Every property owner wants to have tenants that are responsible and that care about the rental property. The problem is that some tenants care too intensely, and have the initiative to “improve” the property. Unfortunately, these “improvements” do the opposite – when they try to repair broken things, they end up breaking them even more. And although it’s good to know that your tenants care, it’s also risky to give them free rein over the rental unit.
If a repairman is renting out your single-family home, go ahead and let them upgrade the rental unit. However, if it’s being rented out by a regular tenant, you shouldn’t allow them to alter a thing – they likely don’t know what they’re doing!
In this article, we’ll go over the reasons why you should leave improvements to your property management agent. We’ve also outlined the property “improvements” that you should avoid.
Why Shouldn’t You Allow Tenants to Improve the Property?
Your property is an investment. If you want it to attract tenants, you need to make sure that it can keep up with the competition. For instance, some tenants want stainless steel appliances, an open floor plan, and so on. Hence, every time you improve your property, you need to put a wide pool of tenants’ preferences at the top of the list. You should not only consider what your current tenants want.
If you allow your tenants to “tweak” your real estate investment, they’ll likely pick improvements that they like. For instance, if they like dark-colored walls, they’ll paint the walls in a shade that not all tenants will like. Once that tenant moves out, you’ll have a challenging time getting it rented out again. In other words, your tenant ruined your rental unit.
The truth is that your tenants don’t know what works in the real estate market. Leave the improvements to your property management company – they’ve been in the business for years, and they know exactly what today’s tenants want.
What Compromise Can You Offer Your Tenants?
Some tenants want to improve the property as it doesn’t work for them. For example, if you’re renting out your single-family home to a family, they may want to add new bedrooms down the road. Your tenant may also want to repaint the walls to suit their tastes. The issue with allowing tenants to upgrade the rental unit is that their style is their own.
However, that does not mean you should ignore your tenant’s wants. As a compromise, you can be open to your tenant’s suggestions. They might even have ideas that are genuinely good for your investment! If their suggestions are good, you can allow your tenants to improve the property, but bear in mind that you’ll probably have to reimburse them. As a general rule, if the upgrades add to your real estate investment’s value, you have to recompense your tenants.
What Are the Worst Property Improvements?
Whatever you do, do not add these “improvements” to your property.
#1 DIY Projects
Your tenants may be tempted to DIY the repairs, but remind them not to do this. DIYs rarely add value to a real estate investment. When tenants repair the property on their own, it’ll likely end up with that unmistakable “DIY look” that no one wants to wake up to. For instance, some tenants add a stick-on backsplash to spruce up the kitchen, but it ends up looking bad. Make sure to remind your tenants not to do the DIY “hacks” they saw on YouTube.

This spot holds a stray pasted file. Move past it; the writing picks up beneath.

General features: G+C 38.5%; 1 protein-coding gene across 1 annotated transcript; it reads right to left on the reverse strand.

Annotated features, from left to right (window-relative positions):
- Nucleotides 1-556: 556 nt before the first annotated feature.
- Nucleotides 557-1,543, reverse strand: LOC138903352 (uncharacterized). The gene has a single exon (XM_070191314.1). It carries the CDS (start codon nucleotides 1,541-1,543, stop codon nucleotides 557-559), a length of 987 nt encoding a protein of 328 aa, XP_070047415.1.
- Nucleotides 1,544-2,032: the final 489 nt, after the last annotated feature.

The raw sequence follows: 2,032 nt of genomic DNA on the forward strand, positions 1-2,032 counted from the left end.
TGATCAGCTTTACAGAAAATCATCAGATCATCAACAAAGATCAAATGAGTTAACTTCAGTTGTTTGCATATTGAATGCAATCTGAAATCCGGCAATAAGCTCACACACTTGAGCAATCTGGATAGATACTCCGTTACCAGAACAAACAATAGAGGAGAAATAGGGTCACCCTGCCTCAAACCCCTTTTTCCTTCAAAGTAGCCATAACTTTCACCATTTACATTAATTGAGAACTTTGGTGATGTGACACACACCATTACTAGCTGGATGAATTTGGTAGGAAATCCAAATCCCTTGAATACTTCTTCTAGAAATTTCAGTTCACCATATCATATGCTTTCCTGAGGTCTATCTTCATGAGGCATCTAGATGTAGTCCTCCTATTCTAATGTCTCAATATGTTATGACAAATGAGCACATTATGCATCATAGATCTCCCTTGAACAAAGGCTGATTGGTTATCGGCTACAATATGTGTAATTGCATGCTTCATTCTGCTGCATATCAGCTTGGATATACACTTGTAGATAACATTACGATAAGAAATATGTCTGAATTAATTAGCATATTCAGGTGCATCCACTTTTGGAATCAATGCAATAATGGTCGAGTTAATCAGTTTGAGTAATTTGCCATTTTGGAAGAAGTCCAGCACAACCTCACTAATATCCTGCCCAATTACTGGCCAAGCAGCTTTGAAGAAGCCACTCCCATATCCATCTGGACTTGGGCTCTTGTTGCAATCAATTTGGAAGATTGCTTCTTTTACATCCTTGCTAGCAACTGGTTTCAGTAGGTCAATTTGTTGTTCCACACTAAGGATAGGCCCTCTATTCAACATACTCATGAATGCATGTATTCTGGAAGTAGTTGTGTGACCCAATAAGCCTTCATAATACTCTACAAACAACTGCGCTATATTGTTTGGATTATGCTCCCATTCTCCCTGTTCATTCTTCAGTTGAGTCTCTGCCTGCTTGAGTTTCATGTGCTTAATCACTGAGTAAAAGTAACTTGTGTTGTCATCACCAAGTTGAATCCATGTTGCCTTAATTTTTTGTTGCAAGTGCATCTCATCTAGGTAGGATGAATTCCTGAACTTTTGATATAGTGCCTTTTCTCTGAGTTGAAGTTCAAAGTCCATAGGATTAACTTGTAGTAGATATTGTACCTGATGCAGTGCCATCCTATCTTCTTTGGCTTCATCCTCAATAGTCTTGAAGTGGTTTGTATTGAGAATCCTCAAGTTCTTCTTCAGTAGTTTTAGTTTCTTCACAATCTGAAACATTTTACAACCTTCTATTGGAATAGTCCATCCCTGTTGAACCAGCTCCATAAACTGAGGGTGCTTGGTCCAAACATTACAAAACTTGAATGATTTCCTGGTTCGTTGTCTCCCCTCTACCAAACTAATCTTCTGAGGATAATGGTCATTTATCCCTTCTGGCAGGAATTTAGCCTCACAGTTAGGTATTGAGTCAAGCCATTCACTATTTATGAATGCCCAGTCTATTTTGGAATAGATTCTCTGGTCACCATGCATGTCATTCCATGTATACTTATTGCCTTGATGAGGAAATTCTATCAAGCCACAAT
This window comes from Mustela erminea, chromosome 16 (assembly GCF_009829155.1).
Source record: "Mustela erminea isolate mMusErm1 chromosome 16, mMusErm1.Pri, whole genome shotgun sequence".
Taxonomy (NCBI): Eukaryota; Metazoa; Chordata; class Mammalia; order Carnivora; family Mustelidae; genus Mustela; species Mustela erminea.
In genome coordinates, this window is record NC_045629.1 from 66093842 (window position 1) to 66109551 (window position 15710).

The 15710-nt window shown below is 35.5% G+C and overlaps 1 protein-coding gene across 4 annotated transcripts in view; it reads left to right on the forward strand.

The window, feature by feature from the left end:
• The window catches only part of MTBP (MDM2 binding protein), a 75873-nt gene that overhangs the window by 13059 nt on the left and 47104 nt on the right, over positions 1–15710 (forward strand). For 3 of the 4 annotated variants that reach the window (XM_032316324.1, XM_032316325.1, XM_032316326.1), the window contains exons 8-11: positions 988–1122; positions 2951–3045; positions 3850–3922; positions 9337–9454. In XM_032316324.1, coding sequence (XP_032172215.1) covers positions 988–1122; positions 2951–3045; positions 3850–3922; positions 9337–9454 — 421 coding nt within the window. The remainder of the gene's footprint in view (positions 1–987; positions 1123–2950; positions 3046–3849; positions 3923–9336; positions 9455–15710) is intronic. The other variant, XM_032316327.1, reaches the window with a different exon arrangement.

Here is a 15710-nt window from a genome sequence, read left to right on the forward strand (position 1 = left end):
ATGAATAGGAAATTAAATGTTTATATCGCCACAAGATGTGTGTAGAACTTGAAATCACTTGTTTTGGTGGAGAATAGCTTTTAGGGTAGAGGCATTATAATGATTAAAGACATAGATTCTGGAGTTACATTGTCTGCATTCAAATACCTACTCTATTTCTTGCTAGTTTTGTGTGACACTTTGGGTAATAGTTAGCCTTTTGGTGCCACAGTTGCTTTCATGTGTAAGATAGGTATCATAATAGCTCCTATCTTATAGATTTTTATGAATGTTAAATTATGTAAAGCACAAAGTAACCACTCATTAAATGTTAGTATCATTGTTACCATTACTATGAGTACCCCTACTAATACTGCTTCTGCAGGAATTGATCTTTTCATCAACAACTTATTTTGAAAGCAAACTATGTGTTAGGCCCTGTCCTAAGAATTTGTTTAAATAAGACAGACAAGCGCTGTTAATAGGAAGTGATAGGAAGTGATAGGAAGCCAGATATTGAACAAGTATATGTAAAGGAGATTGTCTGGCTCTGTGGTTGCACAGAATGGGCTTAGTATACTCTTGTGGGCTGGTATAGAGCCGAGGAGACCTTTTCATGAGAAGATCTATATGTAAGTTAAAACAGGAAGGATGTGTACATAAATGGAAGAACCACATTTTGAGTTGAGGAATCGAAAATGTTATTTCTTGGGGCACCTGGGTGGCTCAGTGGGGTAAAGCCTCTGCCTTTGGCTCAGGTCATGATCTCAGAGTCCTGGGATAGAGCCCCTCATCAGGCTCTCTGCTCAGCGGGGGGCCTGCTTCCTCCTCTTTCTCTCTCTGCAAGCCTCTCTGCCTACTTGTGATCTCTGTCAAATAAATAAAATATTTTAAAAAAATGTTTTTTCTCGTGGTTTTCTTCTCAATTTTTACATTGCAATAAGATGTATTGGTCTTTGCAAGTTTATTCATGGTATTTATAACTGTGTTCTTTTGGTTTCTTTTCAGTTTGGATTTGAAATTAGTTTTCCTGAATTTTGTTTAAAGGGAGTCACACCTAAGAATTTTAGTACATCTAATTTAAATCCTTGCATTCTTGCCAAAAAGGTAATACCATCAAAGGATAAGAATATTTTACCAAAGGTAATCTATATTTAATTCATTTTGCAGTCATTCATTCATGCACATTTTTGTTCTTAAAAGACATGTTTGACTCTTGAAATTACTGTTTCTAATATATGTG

If your tenants really want to try DIY-ing, they should agree to restore the unit to its original condition. If they fail to do this, you’re free to use their security deposit to pay for the costs of restoration.
#2 Walk-in Closet
Don’t turn an existing bedroom into an extension of the master bedroom. Your tenants may be able to live in luxury with their expansive (and expensive) wardrobe, but remember that more tenants want more room. If you turn a room into a closet, you’ll limit your pool of potential tenants. You won’t be able to rent it to tenants with kids due to the lack of bedrooms.
Instead of building a walk-in wardrobe, consider creating more storage spaces. For instance, you could add storage to the space under the sink, counters, and the like. You could even get creative and build custom beds that come with drawers underneath.
#3 Bold Wallpaper
Bold wallpaper can spruce up a room, but will your tenants like it? Probably not. Your rental property’s walls should be neutral to appeal to a wide pool of tenants. If your walls have bold wallpaper, your tenants will be forced to embrace a style that’s not theirs. They may need to replace their furniture with pieces that complement the wallpaper’s color or print.
Property management agents suggest painting the walls in a neutral color. This will give your tenants the opportunity to “play” with the space and make it their own. A South Florida property management company can help you choose the appropriate color to attract all types of tenants.
#4 Swimming Pool
Swimming pools look fancy, but they put your tenants at risk. Yearly, there are nearly 4,000 deaths due to drowning – this is according to the Centers for Disease Control and Prevention (CDC). If your tenant were to drown in your pool, and if you’re found to have violated the laws on pool safety (e.g. you didn’t provide a pool cover or you didn’t ensure that the pool’s conditions are safe), you will be held liable.
Pools are expensive, anyway. Don’t waste your money on an “improvement” that will only put you and your tenants at risk.
Leave Property Improvements to the Pros
Luxury Property Care’s experts are here to help you choose value-adding improvements for your South Florida rental property. Don’t leave improvements to your tenants, because they probably don’t know what works in the market. If you want your property to always be profitable, let the professionals deal with it.